Writing, Mental Illness, and Abuse

So, there is something that has been stuck in my craw for a while now and it has a lot to do with the misconceptions regarding mental illness and abuse. People who have never lived with these things just blow my mind.

This is going to get very long winded, so I’ll stick it under a cut to keep blog clutter down.

I took a creative writing workshop class online and in the class we were supposed to submit things like character sketches and drafts of short stories. In one of my character sketches for the short story I submit (one that I want to one day expand into a full book) I mentioned that a character had depression. One of the comments I got on it was a simple question, but one that showed a fundamental misunderstanding about mental illness: “Why is this character depressed?” Depression, clinical depression, doesn’t have a source. Neurotypical people can get depressed, yes, and often they have a reason for being depressed; the loss of a loved one, losing a job, feeling unfulfilled, what have you. But someone who suffers from depression, constant depression that often needs medication and therapy… It doesn’t have a source. It just is. It’s always there. Often this depression will give you reasons to feel sad, linking sometimes to self-hate, self-depreciation, and the like, but those aren’t the reasons for the depression. The depression comes first, the rest is an after effect.

There is so much that one is unable to explain to people that haven’t lived with these illnesses or through these traumatic situations. I read somewhere that often neurotypicals put the blame on the depressed person with talk like “Well, just be more positive” or “take up yoga and you will feel better” because they can’t imagine a world where they, as functioning as they are, may be struck with these same afflictions for seemingly no reason. The fault must be on the depressed person. There must be a reason that someone is depressed all the time. What is that depressed person doing wrong that they can’t just smile?

I had a similar issue with a novella I recently finished. In it, a character is the victim of abuse. I mention that some people around them know and are willing to give that character a safe haven, but don’t, say, call child protective services. One of my beta readers said that this was entirely unrealistic and that anyone who had kids would obviously get this abused child help.

Only they don’t. This is something I lived first hand. In an idealized world where everything is perfect, kids get beat around and then saved. Because people don’t like to imagine that if that were something they were faced with, they would stay quiet. They don’t like to face the hard truth that in a situation like that, unless they are willing to physically remove that child from their situation and care for them, that there isn’t any helping these kids. My abuser was perfect to the outside world. To the point that people told my Mom and I what a perfect family we had. Not to mention that fact that we grew up in a small town and my abuser was smart. He went out drinking with the local police officers. He became buddy buddy with those in power and showed them what a good guy he was. Abusers aren’t like they are on TV where they live in shitty trailer parks and wear wife beaters, yelling obscenities at everyone including their victim where the whole world can see. This stuff goes on behind closed doors where their victims are powerless and no one will believe them. I saw a therapist from the age of 14 (my first attempted suicide) to the age of 18. Four years, I was telling this person everything that was going on with me. Every time my dad hit me, every time he told me I was useless and worthless and a piece of shit. FOUR. YEARS. When I turned 18, I moved out of my parents house and still my dad harassed me. It wasn’t until he lost control and made the mistake of leaving 14 of the nastiest voicemails that my therapist believed what was happening. I played each of these long winded, vile, poison filled messages during a therapy session that my therapist looked aghast and said “I didn’t know it was this bad.” I had been telling him it was that bad. For four years. But I was just a kid, and of course kids over-exaggerate everything and of course I was blowing everything out of proportion. He didn’t help me.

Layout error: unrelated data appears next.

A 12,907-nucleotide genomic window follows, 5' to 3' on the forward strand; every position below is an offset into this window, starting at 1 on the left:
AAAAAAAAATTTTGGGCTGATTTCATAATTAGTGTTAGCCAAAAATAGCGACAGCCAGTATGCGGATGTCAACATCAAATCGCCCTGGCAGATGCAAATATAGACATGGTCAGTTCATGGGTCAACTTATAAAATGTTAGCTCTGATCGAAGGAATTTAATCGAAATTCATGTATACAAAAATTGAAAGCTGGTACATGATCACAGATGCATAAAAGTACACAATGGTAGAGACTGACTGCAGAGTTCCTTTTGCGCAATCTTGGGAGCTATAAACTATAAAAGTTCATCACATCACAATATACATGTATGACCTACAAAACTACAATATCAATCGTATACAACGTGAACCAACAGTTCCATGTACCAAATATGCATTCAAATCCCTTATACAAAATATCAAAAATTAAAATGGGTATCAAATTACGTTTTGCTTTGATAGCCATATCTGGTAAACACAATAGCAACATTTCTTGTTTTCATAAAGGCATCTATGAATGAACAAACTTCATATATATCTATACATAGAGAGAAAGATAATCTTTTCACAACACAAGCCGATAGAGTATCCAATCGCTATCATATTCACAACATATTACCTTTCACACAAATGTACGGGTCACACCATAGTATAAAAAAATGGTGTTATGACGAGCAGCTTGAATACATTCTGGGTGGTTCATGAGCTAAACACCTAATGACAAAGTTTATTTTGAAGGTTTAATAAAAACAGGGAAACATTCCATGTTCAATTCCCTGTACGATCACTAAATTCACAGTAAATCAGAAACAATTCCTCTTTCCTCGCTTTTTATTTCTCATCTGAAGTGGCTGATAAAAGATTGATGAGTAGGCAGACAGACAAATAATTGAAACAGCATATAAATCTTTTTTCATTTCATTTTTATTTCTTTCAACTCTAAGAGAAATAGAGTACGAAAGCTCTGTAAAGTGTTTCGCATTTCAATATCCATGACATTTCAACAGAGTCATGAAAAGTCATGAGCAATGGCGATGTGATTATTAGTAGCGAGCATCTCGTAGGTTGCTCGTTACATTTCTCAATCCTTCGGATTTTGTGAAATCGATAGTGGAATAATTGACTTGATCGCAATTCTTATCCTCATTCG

Even if some Good Samaritan were interested in helping, calling CPS is the worst thing an outsider can do. I had almost made the mistake of calling CPS myself, honestly, only to be caught and told that no one cared and that anything I found in a foster home would be worse than what I dealt with there. I was 13 at the time. I get it, Mom didn’t want to lose her kid. But over the years it was proven how right she was and now, as an adult, I have a hard time believing people genuinely care about me. Because no one did then. Because when I reached out for help, I was just a kid talking shit about my family. My perfect family. Because when a friend of mine reached out to a school counselor about her own abusive home situation, CPS did nothing and she got in more trouble for it happening. Abusers don’t blame CPS or whoever called them for nearly getting found out. They blame the victim. They make life ten times worse for the person they are already beating around. Because no one saves us. No one helps these kids. People don’t want to get involved, or they want to make a single phone call that they can feel good about and pat themselves on the back all while making a victim’s life more of a living hell.

No one really cares about abused kids.

No one takes the time to understand mental illness because it doesn’t affect them and obviously if you have a mental illness you are just lazy, unmotivated, and a pessimist.

Just learn to smile!

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